Global progress towards the transition to a circular model
Transition to a circular model

There is no need to continue justifying the need to change the current economic model. In a context in which we have tripled resource extraction since 1960[1], with forecasts that by 2050 there will be 9.5 billion people, 3 billion of whom will belong to the middle class[2], it is necessary to move forward together to reduce the risks involved, the so-called risks of a linear economy.

Resource scarcity, supply chain supply problems, rising commodity prices, incremental waste generation and the associated environmental impact are some of the risks we face if we continue with the current production and consumption model.

Since last December 2, 2015, when the European Commission launched its Plan "Closing the loop: an EU action plan for the circular economy" to accompany companies and consumers in the transition to a more solid and circular economy, numerous actions from the public and private sector have not ceased to emerge. The figures provided by the European Commission support the opportunity for companies to move towards this new economic model: an 8% increase in the annual turnover of European Union companies, net annual savings of 600 billion euros, a 1% increase in European GDP and a boost to innovation and the development of new technologies.

In almost two years, major progress has materialized in the five priority sectors defined in this Plan (plastics, food waste, critical raw materials, construction and demolition, and bioeconomy) and the four action areas (production, consumption, waste management and the conversion of waste to resources), which are summarized in the Plan's progress report presented earlier this year.

At Forética we have witnessed the drive of the private sector in our country to move forward in line with Europe's objectives towards this new model. This has led to the launching this year of the Circular Economy Action GroupThis has led to the launch this year of the Circular Economy Action Group, which has been joined by nine large companies: Ecoembes, Endesa, Gas Natural Fenosa, IKEA Ibérica, ING, LafargeHolcim, Nestlé, OHL and Unilever. This group was created as a business leadership meeting point in Spain, which held its launch meeting in early September and is already preparing its next milestones: generating knowledge about the business case for each sector, working together with the most important national stakeholders and giving visibility to the actions already being implemented by the member companies.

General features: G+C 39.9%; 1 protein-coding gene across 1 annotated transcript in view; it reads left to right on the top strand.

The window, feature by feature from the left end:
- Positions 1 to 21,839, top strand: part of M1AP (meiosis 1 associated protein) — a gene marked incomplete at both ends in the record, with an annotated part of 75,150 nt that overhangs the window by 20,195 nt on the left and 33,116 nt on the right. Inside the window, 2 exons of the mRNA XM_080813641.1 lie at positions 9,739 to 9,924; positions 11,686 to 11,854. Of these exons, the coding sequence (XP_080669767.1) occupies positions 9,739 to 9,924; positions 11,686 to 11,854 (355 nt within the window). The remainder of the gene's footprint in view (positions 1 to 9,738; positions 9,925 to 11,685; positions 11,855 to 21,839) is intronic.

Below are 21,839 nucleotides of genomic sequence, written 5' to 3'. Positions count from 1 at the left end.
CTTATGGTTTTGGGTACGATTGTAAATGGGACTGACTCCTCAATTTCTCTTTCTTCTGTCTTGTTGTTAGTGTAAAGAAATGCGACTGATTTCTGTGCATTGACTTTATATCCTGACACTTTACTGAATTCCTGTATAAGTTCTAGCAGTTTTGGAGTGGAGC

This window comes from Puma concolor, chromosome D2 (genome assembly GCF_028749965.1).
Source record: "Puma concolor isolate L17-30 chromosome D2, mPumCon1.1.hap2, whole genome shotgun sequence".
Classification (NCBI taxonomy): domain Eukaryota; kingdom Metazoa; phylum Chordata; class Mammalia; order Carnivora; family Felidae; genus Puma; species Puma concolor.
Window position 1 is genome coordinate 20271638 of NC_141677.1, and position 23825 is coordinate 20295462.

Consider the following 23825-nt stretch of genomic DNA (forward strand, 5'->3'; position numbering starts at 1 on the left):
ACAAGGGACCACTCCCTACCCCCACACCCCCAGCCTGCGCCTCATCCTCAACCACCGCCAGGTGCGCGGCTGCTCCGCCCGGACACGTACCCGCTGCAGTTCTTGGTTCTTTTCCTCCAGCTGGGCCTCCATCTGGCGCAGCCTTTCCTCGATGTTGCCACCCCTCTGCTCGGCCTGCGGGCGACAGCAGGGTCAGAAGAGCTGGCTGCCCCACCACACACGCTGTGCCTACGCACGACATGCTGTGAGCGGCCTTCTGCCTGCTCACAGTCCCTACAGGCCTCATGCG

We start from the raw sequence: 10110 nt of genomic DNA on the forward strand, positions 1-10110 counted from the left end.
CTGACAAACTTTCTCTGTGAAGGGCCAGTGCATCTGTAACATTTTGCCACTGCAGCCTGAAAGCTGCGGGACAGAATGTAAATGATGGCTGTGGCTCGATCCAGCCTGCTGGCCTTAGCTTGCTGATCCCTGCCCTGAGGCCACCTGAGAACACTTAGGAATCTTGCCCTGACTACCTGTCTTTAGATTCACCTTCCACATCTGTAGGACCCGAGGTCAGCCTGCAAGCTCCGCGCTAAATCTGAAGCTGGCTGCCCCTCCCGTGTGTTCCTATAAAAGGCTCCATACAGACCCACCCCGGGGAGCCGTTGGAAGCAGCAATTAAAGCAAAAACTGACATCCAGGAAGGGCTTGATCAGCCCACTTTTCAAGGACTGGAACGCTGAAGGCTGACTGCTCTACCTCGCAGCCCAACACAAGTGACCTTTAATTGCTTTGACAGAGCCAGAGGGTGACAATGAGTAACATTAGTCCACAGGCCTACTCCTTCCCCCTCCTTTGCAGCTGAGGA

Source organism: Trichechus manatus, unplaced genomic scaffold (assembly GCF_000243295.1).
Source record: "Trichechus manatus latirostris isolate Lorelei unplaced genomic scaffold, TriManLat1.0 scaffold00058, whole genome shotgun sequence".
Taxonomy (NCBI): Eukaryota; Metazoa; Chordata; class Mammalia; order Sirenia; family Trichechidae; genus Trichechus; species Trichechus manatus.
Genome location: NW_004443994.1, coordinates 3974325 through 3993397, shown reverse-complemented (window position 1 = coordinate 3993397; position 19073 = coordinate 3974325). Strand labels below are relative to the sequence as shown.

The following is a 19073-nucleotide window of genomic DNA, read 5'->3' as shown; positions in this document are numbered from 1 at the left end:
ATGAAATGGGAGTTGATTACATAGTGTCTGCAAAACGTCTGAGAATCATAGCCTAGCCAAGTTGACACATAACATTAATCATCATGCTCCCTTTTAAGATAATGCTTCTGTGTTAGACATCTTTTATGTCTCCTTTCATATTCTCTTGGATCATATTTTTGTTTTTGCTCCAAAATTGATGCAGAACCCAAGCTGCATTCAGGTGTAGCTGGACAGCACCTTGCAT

This group could not come at a better time, just when Spain is developing its Circular Economy Strategy, which was born as a joint initiative of the Ministry of Agriculture and Fisheries, Food and Environment (MAPAMA) and the Ministry of Economy, Industry and Competitiveness (MINECO), as a key element to promote the change towards a sustainable development model.

And beyond Spain and Europe, the transition is also advancing with the help of global reference organizations such as the World Business Council for Sustainable Development (WBCSD). World Business Council for Sustainable Development (WBCSD).. During its annual meeting, which this year took place in Mexico City from October 16 to 18, and which Forética attended, they presented the progress of the business working group on circular economy, Factor10. The purpose of this platform is to become a space for knowledge, develop circular solutions that generate opportunities for companies and amplify their voice at a global level .

To this end, three areas of work have been considered: the development of circular economy implementation metrics, support for public policies and sectoral analysis, for which tools are being developed such as the Circular Economy CEO Guide, the Circular Economy Professionals Guide, the Circular Economy Network(Market Place Hub) and the Guide for the Implementation of Circular Solutions, which is currently being developed together with the Boston Consulting Group.

And continuing with the global vision, I would like to highlight the excellent opportunity that the transition to a circular economy model represents for Latin America and the Caribbean (LAC), from a business point of view and for the Region. Our stay in Mexico also allowed us to learn first-hand about the actions being carried out by companies operating in LAC thanks to the workshop on circular economy held in the context of CSR Innolabs, an initiative developed by Forética and the Inter-American Development Bank (IDB), through its Office of Strategic Alliances.

Some of the best practices that were shared included the promotion of waste2energy flows for the use of waste to generate energy, the reuse of water for mining and agriculture, initiatives for recycling PET, cardboard and other materials, promoting inclusive recycling, and the reuse of sludge as fertilizer and biofuels, among others.

On the other hand, the opportunity that the circular economy represents for the improvement of productivity, the achievement of the Sustainable Development Goals, to encourage public policies that promote business innovation and regulatory frameworks on materials recovery and recycling, as well as to generate an impact on the community, was highlighted.

This global review allows us to be optimistic about the future of the transition and encourages us to continue working to take advantage of the first opportunity since the industrial revolution to change our production and consumption model and create a fairer world.

[1] Platform for Accelerating the Circular Economy (PACE), August 2017. World Economic Forum

[2] 2017 Revision of World Population Prospects

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